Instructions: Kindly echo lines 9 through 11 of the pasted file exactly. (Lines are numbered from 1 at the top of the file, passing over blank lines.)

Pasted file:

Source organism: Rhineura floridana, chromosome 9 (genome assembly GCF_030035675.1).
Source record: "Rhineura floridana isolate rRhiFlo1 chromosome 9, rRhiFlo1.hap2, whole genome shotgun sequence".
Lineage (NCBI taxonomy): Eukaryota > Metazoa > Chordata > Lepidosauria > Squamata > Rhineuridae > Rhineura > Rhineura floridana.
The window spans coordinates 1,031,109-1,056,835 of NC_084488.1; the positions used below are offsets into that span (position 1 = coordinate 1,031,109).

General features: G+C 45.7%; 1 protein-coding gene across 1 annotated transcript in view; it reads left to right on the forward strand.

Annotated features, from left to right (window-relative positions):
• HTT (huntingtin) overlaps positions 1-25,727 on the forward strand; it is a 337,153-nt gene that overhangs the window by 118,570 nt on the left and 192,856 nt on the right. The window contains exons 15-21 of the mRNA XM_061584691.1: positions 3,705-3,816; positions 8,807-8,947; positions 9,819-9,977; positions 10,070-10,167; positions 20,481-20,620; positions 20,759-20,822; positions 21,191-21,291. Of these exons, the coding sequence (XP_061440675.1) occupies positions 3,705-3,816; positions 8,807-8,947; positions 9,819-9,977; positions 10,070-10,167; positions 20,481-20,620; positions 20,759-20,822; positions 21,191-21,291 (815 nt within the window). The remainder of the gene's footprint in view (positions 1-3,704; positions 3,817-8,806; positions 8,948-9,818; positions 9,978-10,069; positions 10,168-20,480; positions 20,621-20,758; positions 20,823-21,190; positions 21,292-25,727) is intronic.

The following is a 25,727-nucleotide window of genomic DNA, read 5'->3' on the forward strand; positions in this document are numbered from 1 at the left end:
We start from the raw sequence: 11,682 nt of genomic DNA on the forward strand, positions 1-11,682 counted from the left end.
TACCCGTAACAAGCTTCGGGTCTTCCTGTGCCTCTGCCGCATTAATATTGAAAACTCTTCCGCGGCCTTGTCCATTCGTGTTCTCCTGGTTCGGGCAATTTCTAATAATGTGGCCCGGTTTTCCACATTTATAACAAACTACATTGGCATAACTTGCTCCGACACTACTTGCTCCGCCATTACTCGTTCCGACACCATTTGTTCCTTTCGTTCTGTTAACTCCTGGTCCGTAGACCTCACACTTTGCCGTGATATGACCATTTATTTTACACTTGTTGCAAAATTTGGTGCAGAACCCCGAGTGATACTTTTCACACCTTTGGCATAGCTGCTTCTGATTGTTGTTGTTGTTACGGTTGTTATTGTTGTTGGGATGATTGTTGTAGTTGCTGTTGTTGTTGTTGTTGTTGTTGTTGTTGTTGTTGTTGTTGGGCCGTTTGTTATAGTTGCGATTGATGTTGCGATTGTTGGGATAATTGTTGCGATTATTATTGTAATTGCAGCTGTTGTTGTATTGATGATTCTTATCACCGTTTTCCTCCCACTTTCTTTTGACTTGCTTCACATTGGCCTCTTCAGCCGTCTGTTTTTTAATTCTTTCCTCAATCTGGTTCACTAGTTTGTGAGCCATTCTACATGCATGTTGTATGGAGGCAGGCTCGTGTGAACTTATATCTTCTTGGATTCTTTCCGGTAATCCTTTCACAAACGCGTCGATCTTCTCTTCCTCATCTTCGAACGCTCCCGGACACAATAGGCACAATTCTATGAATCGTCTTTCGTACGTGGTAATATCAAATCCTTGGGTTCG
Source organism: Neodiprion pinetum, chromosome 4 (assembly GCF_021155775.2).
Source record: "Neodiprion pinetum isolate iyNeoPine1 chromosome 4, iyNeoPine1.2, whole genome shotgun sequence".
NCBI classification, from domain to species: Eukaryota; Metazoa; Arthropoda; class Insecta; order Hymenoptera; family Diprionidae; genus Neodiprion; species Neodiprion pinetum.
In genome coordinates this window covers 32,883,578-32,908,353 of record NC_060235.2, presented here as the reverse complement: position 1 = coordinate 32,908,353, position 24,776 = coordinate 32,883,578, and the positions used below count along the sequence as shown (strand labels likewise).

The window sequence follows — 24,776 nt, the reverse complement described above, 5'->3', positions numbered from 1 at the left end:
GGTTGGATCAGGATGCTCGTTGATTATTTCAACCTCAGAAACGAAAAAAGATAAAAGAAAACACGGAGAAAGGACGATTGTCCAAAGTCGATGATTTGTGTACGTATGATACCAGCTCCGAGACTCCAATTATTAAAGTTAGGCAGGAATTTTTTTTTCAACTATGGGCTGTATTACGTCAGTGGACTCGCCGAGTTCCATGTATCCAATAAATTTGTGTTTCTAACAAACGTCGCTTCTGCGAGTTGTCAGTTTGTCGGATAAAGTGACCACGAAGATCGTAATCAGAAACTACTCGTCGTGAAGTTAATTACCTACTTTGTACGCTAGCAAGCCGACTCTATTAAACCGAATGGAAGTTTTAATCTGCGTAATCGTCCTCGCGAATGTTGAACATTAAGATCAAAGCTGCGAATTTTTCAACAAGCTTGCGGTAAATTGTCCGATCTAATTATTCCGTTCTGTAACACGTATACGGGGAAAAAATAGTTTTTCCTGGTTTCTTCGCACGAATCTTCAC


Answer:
We start from the raw sequence: 11,682 nt of genomic DNA on the forward strand, positions 1-11,682 counted from the left end.
TACCCGTAACAAGCTTCGGGTCTTCCTGTGCCTCTGCCGCATTAATATTGAAAACTCTTCCGCGGCCTTGTCCATTCGTGTTCTCCTGGTTCGGGCAATTTCTAATAATGTGGCCCGGTTTTCCACATTTATAACAAACTACATTGGCATAACTTGCTCCGACACTACTTGCTCCGCCATTACTCGTTCCGACACCATTTGTTCCTTTCGTTCTGTTAACTCCTGGTCCGTAGACCTCACACTTTGCCGTGATATGACCATTTATTTTACACTTGTTGCAAAATTTGGTGCAGAACCCCGAGTGATACTTTTCACACCTTTGGCATAGCTGCTTCTGATTGTTGTTGTTGTTACGGTTGTTATTGTTGTTGGGATGATTGTTGTAGTTGCTGTTGTTGTTGTTGTTGTTGTTGTTGTTGTTGTTGTTGTTGGGCCGTTTGTTATAGTTGCGATTGATGTTGCGATTGTTGGGATAATTGTTGCGATTATTATTGTAATTGCAGCTGTTGTTGTATTGATGATTCTTATCACCGTTTTCCTCCCACTTTCTTTTGACTTGCTTCACATTGGCCTCTTCAGCCGTCTGTTTTTTAATTCTTTCCTCAATCTGGTTCACTAGTTTGTGAGCCATTCTACATGCATGTTGTATGGAGGCAGGCTCGTGTGAACTTATATCTTCTTGGATTCTTTCCGGTAATCCTTTCACAAACGCGTCGATCTTCTCTTCCTCATCTTCGAACGCTCCCGGACACAATAGGCACAATTCTATGAATCGTCTTTCGTACGTGGTAATATCAAATCCTTGGGTTCG
Source organism: Neodiprion pinetum, chromosome 4 (assembly GCF_021155775.2).